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What happened in Hamlin?
We all enjoyed the Pied Piper that rid Hamlet of the rat plague, but it seems like only knew the edited version of what really happened.
Scientists Gloria Skurzynski researched the plagues of the Middle Ages and came across documented evidence that this character actually existed. She wrote What happened in Hamlin in 1979 to tell her theory in historical fiction format. The original legend pointed to a bizarre mystery.
The stranger, with a pipe flute and a brightly coloured outfit, arrived in Hamlin on 5 June 1254. Twenty two days later 130 children followed this stranger never to been seen again. Child kidnappers or slave-traders might have been involved.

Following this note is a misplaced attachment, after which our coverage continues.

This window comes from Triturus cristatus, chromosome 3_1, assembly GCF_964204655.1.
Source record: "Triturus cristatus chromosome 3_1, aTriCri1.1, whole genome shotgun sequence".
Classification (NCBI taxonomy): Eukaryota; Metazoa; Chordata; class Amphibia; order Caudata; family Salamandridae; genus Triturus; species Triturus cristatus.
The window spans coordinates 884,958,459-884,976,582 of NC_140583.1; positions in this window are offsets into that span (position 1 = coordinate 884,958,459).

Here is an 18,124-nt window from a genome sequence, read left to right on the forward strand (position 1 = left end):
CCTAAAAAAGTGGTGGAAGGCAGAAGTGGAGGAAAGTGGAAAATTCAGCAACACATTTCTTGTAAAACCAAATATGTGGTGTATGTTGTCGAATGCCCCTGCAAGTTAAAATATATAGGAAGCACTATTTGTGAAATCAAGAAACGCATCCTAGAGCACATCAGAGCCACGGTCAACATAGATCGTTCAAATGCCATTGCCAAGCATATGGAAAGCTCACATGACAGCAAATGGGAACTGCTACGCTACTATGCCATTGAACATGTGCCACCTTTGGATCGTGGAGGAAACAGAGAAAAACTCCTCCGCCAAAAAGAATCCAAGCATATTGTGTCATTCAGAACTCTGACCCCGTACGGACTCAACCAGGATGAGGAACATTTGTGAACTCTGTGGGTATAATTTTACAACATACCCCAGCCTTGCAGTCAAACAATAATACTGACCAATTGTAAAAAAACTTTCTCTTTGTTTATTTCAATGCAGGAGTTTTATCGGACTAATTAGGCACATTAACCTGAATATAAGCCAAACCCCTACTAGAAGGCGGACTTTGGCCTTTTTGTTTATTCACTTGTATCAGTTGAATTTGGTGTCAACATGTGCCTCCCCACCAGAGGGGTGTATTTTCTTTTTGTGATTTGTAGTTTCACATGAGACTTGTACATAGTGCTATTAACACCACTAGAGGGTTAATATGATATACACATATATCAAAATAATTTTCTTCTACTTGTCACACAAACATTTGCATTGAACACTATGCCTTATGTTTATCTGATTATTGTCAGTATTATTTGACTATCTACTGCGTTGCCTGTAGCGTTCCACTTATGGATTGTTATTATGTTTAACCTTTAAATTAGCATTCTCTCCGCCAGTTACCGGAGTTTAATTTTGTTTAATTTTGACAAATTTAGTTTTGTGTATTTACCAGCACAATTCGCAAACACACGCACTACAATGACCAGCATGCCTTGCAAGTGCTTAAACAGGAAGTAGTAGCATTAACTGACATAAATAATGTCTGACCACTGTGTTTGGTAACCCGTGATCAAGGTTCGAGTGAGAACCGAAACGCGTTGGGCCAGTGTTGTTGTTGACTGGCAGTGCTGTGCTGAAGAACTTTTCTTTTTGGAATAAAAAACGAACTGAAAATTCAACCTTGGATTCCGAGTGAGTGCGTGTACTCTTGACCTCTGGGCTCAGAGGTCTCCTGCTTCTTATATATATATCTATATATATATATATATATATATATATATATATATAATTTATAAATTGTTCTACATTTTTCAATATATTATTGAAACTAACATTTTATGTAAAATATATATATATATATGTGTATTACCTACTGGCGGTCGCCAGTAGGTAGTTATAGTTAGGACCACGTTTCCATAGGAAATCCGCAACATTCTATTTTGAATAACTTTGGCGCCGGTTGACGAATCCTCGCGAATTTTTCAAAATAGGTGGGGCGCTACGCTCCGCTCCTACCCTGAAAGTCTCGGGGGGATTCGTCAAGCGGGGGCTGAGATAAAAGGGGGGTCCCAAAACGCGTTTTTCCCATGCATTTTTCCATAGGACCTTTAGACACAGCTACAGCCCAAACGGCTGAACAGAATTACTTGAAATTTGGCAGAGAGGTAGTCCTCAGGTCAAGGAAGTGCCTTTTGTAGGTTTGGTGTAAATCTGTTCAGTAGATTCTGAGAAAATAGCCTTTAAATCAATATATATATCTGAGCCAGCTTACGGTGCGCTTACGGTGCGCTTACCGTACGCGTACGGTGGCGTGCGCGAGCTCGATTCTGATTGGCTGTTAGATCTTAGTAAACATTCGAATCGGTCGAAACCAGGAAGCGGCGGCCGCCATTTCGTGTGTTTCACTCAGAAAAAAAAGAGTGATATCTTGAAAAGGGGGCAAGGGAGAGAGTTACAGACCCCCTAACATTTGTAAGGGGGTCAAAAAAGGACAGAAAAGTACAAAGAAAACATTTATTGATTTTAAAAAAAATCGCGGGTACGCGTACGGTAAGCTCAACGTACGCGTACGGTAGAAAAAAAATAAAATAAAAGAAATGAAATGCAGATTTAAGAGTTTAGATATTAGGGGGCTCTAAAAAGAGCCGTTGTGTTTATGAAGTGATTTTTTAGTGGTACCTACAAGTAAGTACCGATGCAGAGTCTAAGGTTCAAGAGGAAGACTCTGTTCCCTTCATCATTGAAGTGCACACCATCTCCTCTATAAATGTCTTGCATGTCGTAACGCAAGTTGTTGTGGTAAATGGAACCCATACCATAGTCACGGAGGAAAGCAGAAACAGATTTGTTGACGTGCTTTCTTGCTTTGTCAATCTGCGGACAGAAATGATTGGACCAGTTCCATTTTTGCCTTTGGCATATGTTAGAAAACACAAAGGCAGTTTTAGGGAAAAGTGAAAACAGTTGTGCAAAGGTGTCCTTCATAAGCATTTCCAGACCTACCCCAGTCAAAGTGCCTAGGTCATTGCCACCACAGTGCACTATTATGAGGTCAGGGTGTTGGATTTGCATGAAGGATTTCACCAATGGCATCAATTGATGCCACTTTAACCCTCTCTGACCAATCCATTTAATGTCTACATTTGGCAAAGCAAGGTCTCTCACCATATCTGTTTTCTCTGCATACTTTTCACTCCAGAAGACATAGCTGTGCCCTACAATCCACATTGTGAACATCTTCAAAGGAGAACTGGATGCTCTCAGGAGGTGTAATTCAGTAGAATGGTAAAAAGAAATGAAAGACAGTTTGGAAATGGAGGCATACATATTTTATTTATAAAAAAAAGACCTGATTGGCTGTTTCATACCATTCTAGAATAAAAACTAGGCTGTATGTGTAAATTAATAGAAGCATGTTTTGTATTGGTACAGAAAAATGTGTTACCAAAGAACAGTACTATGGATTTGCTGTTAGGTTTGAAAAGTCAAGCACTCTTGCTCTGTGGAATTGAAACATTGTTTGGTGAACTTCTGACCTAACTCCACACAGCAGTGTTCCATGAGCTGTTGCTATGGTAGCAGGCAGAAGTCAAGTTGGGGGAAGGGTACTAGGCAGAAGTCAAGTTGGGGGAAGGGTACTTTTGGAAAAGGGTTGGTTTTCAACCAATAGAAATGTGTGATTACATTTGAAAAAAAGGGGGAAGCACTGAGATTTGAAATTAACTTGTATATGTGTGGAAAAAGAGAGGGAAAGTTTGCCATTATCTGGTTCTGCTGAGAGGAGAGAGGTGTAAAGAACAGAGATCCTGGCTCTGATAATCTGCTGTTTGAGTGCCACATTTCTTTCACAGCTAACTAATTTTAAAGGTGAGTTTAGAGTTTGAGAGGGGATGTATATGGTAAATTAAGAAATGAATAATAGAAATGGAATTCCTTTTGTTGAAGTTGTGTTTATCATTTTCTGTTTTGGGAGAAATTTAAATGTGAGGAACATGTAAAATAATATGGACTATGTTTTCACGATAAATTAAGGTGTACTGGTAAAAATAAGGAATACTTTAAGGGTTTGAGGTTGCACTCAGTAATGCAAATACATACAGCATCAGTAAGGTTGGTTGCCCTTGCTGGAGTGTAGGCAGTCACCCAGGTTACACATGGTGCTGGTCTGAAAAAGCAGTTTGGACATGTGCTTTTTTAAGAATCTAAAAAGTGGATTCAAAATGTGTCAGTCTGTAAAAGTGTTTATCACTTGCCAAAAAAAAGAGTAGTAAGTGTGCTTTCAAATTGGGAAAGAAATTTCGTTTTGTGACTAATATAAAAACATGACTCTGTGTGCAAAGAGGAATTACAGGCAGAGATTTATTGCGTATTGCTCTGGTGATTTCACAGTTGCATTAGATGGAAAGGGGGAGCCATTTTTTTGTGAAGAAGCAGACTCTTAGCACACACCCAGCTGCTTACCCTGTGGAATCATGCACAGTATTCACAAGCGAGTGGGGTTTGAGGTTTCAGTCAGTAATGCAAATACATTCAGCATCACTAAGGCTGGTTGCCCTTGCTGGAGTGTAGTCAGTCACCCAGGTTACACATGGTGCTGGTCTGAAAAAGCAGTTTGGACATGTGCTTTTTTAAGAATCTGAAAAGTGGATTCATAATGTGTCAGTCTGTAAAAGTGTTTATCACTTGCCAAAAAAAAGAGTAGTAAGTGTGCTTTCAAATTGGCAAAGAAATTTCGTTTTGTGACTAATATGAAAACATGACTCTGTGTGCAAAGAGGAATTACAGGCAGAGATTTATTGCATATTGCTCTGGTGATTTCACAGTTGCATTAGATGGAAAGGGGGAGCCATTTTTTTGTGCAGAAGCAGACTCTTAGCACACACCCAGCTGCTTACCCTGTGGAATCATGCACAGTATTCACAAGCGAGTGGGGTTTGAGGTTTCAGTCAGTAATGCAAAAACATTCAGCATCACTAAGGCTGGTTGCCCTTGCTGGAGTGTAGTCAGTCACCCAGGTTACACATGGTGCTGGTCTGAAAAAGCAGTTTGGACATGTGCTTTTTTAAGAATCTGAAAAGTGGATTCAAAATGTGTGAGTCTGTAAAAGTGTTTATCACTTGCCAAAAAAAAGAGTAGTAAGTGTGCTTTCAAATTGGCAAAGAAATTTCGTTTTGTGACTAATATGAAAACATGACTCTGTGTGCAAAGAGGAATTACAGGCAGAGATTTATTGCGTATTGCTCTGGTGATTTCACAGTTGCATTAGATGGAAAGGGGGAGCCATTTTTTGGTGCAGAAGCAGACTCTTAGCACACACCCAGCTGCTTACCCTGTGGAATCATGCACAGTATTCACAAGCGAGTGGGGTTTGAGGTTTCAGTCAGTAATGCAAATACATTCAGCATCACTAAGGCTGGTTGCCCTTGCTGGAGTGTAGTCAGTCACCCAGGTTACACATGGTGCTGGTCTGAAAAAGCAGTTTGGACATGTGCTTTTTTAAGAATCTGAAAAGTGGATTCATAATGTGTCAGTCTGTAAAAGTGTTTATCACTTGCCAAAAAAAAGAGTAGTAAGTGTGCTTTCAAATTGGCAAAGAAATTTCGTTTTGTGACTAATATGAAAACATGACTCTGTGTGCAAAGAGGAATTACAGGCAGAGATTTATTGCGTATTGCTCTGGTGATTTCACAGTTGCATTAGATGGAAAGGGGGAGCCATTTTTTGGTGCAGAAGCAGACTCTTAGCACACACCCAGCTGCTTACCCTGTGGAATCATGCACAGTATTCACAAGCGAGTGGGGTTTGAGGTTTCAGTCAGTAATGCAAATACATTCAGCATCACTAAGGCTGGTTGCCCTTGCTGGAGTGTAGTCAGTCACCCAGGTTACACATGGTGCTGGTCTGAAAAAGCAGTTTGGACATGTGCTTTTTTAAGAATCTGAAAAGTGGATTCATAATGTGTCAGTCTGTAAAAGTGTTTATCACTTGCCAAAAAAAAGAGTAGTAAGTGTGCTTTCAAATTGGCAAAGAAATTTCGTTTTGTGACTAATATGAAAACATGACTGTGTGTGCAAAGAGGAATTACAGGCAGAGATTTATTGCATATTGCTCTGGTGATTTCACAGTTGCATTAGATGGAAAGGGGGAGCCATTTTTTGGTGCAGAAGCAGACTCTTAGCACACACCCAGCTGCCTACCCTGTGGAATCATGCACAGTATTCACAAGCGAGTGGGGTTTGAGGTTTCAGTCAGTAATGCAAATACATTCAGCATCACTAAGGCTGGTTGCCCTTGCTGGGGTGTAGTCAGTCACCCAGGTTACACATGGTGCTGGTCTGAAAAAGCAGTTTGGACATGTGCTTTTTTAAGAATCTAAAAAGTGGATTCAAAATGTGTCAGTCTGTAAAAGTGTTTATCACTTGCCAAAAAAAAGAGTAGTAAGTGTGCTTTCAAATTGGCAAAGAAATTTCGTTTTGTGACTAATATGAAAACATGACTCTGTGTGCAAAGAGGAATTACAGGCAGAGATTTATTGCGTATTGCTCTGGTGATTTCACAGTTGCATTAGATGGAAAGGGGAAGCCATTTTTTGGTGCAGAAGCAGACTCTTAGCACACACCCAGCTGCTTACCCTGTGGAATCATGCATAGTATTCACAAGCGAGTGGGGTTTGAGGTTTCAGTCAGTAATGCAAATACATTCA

The author pinpointed dates, names and incidents from historical records of the city of Hamlin in Germany, as well as from other sources she came across during her research of the plagues.
|The oldest picture of Pied Piper copied from the glass window of Marktkirche in Goslar. |
This church dates back to the Middle Ages.
The Lueneburg manuscript (c. 1440–50) gives an early German account of the event:
Anno 1284 am Tag Johannis et Pauli war der 26. juni
Dorch einen piper mit allerlei farve bekledet
gewesen CXXX kinder verledet binnen Hamelen gebo[re]n
to calvarie bi den koppen verloren
In the year of 1284, on the day of Saints John and Paul on June 26
By a piper, clothed in many kinds of colours,
130 children born in Hamelin were seduced,
and lost at the place of execution near the koppen.